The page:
But in October 2019, the company was notified that Mr. Easterbrook had engaged in an inappropriate relationship with a McDonald’s employee. Mr. Easterbrook and the employee, who has not been publicly identified, told the company that the relationship was consensual and was not physical; it consisted of text messages and videos. Mr. Easterbrook assured the company’s outside investigators that he had never engaged in a sexual relationship with an employee.
The board of directors nonetheless decided to fire him. The question that the directors considered was whether he would be fired “for cause” — in other words, for an offense such as dishonesty or committing a crime. It was a crucial determination. If Mr. Easterbrook was fired for cause, he would have to relinquish previously awarded compensation, including stock options that he was not yet eligible to cash in.
McDonald’s said in its lawsuit on Monday that its board had feared that trying to fire Mr. Easterbrook for cause would be “certain to embroil the company in a lengthy dispute with him.” Instead, the board opted to ease Mr. Easterbrook out “with as little disruption as possible.”
The company allowed Mr. Easterbrook to keep his stock options and other compensation.
But McDonald’s severance plan, which the company said applied to Mr. Easterbrook, contained an important clause: If, in the future, McDonald’s determined that an employee was dishonest and actually deserved to be fired for cause, the company had the right to recoup the severance payouts.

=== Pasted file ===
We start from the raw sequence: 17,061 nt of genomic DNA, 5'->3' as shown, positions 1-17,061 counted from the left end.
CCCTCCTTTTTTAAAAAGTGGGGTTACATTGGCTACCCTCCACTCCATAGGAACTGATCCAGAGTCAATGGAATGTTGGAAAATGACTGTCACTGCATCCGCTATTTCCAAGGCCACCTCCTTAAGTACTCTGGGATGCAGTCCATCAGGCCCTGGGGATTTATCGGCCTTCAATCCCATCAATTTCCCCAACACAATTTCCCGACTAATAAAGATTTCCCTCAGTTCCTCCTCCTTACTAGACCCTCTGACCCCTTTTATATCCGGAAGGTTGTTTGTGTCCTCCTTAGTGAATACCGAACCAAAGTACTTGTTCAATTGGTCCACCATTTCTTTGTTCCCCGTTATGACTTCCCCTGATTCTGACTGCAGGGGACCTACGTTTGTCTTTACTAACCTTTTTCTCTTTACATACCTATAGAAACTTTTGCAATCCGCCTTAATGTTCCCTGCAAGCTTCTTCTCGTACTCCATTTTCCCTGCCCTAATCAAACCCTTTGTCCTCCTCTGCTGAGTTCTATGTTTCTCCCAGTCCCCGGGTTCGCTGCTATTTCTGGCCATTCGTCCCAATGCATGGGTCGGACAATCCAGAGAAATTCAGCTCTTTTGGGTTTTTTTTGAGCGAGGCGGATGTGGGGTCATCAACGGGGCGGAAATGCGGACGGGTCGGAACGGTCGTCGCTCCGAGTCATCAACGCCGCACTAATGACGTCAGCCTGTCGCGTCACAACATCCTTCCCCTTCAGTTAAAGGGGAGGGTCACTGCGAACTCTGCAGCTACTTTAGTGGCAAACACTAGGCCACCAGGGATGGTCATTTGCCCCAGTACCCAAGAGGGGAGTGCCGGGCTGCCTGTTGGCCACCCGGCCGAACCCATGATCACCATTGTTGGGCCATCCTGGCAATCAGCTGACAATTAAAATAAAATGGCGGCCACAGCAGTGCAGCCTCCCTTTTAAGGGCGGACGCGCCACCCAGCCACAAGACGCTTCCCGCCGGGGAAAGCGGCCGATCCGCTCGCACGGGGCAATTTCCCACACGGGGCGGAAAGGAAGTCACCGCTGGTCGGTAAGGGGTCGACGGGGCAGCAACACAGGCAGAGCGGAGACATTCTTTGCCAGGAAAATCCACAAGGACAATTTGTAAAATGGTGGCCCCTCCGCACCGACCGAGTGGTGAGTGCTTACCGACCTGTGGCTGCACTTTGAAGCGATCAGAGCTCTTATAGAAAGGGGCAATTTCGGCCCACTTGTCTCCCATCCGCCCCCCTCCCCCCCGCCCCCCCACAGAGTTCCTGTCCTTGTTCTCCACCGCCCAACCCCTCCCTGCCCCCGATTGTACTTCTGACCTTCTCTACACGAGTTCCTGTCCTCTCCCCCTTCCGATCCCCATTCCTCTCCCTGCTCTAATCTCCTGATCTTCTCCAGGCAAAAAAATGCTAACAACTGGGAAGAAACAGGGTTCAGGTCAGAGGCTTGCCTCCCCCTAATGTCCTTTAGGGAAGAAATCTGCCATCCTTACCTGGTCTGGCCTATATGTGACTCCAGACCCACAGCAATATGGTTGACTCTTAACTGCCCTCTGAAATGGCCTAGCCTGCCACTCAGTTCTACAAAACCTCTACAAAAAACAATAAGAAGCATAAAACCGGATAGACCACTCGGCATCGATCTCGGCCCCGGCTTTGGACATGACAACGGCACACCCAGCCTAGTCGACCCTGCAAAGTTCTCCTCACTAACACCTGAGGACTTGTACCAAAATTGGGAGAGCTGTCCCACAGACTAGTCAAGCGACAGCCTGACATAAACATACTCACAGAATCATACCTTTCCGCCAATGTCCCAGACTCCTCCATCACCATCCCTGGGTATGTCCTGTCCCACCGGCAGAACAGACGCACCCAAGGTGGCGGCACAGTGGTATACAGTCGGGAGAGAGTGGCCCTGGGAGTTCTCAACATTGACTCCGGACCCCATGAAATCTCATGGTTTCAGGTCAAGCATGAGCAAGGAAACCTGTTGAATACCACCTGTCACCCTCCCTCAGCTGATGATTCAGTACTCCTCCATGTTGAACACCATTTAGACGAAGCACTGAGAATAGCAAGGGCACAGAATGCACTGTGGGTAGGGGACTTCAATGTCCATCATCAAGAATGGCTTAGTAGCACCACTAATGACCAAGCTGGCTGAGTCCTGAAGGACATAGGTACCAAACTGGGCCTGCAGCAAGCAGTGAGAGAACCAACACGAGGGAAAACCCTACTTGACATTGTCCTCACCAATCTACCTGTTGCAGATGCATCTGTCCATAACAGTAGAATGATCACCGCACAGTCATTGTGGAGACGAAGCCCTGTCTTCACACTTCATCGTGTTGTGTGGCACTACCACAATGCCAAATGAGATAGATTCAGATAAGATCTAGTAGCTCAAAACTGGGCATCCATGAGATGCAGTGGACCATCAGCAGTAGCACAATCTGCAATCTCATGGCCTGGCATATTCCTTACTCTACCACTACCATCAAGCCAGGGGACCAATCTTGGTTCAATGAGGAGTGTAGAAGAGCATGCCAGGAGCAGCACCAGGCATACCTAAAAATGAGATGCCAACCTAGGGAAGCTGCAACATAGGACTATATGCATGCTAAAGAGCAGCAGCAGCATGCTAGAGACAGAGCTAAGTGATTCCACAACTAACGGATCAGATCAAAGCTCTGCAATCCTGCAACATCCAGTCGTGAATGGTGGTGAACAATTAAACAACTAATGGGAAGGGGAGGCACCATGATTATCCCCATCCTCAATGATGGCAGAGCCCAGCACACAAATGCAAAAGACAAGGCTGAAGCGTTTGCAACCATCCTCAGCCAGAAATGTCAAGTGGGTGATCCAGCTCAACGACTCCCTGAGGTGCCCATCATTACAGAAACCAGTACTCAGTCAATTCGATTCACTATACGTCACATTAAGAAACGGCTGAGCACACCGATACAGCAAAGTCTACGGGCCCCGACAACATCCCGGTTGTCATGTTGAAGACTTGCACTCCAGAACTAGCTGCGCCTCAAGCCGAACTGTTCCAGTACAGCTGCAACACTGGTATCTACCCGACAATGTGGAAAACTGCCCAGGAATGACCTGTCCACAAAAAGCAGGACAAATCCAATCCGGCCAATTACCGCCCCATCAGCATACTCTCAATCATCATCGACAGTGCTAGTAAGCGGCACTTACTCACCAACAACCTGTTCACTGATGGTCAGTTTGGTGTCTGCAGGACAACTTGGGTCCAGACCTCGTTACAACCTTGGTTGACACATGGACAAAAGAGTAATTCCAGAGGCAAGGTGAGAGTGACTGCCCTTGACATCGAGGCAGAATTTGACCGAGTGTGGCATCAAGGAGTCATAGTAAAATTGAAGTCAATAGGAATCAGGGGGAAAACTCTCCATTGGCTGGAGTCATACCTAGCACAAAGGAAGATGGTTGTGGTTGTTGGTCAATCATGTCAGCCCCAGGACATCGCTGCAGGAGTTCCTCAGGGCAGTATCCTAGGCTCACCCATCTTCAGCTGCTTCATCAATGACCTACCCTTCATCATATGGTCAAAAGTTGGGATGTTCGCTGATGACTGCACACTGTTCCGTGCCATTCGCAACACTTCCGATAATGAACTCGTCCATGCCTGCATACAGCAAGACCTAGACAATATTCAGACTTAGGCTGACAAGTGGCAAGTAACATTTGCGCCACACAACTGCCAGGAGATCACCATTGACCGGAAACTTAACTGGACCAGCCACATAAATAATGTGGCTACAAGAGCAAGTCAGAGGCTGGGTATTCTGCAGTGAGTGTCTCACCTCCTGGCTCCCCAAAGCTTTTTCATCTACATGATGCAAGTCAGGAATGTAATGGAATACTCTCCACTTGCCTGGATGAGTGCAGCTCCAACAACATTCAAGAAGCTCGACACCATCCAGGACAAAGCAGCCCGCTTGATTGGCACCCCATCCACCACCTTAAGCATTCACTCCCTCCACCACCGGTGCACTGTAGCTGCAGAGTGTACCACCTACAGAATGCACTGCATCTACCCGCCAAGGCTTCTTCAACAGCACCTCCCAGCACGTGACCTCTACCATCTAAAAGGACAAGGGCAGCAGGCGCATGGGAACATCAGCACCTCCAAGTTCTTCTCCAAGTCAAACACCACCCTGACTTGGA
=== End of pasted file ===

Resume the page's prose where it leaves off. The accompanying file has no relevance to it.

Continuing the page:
Last month, after McDonald’s received the anonymous tip alleging that Mr. Easterbrook had had a sexual relationship with another employee, the company opened a new investigation.
In its review last fall, McDonald’s did not thoroughly search through Mr. Easterbrook’s email account; the company’s outside lawyers had only looked at messages that were on his company-issued mobile phone. And Mr. Easterbrook, according to McDonald’s lawsuit, had deleted certain emails from his phone.
This time, McDonald’s said, its investigators conducted a more detailed search, and in Mr. Easterbrook’s email account they found evidence of him carrying on sexual relationships with three employees in the year before his firing.